The team set up camp on Saturna Island, less than 50 kilometers from Vancouver and where orcas swim close to shore. Newman’s amateur harpooner missed the “kill shot,” but the whale had been snagged. After some debate, the team decided to take the creature—named Moby Doll by Newman—to a Vancouver dry dock. The event changed scientific history forever. People were permitted to view the whale for a single day and were shocked that it didn’t seem dangerous. Public perceptions about killer whales shifted. Moby Doll was later moved to a makeshift pen at a disused military base at Vancouver’s Jericho Beach. When the young male whale died after 87 days in captivity, every aquarium wanted its black and white beauty from the sea. Moby Doll ignited public interest in the species and his capture paved the way toward a new era in cetacean research, one that took place in the animals’ habitat, and helped launch the careers of researchers who would make their own marks in marine mammalogy.

One of the world’s experts on killer whale acoustics, John Ford, now director of the Cetacean Research Program at the Pacific Biological Station in Nanaimo, BC, was nine years old when his dad took him to meet Moby Doll at the dry dock. Later, at age 18, Ford worked at the aquarium, sweeping up popcorn after whale shows. That’s when he first met Newman. “I was always impressed by how much Dr. Newman cared for and took an interest in his staff,” Ford says. Newman was known for sneaking up on staff and volunteers in his Hush Puppies and asking, “What have you learned today?” The floor sweeper’s answers must have been impressive. A year or so after Ford hung up his broom, Newman was urging him to get a PhD, then hired him as the aquarium’s first marine mammal curator in 1988.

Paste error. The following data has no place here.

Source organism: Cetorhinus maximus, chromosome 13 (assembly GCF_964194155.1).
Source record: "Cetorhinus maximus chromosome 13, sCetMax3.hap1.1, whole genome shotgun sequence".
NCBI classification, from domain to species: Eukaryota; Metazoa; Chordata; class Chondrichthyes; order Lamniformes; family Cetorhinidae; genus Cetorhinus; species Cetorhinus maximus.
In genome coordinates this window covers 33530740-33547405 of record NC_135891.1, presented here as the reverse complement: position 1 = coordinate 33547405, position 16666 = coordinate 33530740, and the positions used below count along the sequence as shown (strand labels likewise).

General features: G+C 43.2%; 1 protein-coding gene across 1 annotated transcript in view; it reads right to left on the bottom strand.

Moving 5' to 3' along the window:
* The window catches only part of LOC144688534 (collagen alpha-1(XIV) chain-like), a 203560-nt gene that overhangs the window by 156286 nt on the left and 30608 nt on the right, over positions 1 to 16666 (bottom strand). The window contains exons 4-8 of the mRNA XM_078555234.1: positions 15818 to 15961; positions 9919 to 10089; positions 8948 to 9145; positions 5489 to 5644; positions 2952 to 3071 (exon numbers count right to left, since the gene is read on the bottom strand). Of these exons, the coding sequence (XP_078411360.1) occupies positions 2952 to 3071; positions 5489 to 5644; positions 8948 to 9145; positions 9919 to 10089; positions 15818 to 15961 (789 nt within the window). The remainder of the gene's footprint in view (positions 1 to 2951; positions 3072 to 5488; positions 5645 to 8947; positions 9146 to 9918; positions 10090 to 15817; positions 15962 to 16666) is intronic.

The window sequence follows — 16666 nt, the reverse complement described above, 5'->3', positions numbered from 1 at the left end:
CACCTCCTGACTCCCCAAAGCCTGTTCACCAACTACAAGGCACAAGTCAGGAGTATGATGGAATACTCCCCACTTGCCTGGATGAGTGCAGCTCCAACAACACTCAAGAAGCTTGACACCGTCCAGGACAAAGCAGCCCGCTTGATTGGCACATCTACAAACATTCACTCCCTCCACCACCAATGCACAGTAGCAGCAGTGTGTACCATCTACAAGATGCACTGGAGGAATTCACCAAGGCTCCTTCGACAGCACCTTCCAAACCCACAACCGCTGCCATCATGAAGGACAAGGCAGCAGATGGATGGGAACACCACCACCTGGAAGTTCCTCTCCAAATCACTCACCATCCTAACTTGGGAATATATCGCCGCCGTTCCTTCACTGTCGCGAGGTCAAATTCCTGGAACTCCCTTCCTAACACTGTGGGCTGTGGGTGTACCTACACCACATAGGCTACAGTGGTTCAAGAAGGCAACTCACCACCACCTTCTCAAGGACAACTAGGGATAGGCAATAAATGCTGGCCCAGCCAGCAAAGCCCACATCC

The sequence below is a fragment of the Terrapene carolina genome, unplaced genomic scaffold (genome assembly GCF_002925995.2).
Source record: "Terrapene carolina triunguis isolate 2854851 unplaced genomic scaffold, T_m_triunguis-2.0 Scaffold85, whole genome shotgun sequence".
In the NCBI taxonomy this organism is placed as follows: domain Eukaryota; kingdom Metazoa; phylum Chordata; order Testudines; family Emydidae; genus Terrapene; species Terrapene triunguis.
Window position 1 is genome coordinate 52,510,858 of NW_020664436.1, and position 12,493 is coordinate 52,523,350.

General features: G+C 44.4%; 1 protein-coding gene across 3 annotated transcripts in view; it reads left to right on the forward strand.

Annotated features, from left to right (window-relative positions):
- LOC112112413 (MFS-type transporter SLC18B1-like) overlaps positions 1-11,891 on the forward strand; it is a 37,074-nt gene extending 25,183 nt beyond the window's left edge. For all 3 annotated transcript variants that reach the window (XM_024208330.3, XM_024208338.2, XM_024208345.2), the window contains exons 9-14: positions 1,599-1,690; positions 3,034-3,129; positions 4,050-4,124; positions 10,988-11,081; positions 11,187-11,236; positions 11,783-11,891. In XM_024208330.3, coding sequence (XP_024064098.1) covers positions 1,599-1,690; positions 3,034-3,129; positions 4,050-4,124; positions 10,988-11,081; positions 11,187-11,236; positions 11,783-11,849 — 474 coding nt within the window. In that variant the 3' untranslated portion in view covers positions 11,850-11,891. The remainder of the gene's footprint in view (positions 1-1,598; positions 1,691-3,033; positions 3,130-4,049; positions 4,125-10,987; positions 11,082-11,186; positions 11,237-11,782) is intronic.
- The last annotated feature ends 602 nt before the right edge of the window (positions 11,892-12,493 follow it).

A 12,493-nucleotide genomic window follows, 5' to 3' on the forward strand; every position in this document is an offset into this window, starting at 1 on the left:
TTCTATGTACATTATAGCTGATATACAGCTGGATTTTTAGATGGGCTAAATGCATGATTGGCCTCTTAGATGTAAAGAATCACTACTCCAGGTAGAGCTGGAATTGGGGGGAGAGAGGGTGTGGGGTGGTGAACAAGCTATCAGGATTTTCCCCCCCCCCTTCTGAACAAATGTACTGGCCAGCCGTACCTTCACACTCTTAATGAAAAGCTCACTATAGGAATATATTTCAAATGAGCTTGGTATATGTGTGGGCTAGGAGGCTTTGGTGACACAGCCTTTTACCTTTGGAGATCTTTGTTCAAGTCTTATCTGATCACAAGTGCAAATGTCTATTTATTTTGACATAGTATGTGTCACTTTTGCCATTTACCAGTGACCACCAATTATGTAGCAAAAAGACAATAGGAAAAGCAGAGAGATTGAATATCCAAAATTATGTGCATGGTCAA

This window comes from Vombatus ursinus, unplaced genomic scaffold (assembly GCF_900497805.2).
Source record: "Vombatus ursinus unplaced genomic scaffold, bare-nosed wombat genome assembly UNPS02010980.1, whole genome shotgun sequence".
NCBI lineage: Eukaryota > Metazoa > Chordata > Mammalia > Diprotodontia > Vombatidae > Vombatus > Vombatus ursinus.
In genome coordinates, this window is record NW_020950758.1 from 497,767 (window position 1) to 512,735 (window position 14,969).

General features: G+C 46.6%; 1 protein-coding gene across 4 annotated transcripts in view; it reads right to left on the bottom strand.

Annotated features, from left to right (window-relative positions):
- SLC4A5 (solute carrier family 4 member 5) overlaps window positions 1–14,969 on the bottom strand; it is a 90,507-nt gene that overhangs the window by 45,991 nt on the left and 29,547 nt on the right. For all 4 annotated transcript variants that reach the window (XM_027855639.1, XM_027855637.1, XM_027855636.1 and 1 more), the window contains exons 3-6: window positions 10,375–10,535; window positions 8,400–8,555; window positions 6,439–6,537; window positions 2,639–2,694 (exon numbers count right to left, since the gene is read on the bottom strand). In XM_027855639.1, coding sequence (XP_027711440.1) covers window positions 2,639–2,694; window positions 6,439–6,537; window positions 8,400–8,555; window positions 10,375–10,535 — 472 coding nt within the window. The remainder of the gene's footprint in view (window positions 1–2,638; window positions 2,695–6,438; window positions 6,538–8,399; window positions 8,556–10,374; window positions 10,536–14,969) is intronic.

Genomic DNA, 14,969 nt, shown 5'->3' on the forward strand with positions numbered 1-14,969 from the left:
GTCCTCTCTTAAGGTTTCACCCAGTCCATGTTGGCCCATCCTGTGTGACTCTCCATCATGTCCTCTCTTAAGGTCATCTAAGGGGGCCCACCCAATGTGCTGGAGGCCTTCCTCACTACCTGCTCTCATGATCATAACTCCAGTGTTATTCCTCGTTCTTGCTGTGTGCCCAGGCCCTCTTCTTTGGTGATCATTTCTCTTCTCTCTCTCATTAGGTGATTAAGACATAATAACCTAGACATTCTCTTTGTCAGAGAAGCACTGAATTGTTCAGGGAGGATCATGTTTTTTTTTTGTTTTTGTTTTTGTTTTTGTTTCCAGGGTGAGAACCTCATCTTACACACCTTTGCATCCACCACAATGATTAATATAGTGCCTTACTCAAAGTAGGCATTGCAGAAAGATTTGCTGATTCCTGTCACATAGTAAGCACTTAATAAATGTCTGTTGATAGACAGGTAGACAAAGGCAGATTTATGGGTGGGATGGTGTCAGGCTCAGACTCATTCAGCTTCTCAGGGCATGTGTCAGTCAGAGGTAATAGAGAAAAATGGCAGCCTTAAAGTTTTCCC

Marine scientist and educator Elin Kelsey began working with Newman in the mid-1980s and ran the aquarium’s exhibits and interpretation division. Kelsey recalls a scientist who spent his life learning about the marine ecosystem and inspired many others. “What I have come to truly admire about him was his capacity to imagine the Vancouver Aquarium as a world-leading institution at a time when it would have been easy to be content being a small-scale, local attraction,” Kelsey says. “He dreamed of an aquarium appropriate to the scale of the international city Vancouver has become.”

Murray Newman, photographed here in 1974, helped change public perceptions of killer whales. Photo by Fred Schiffer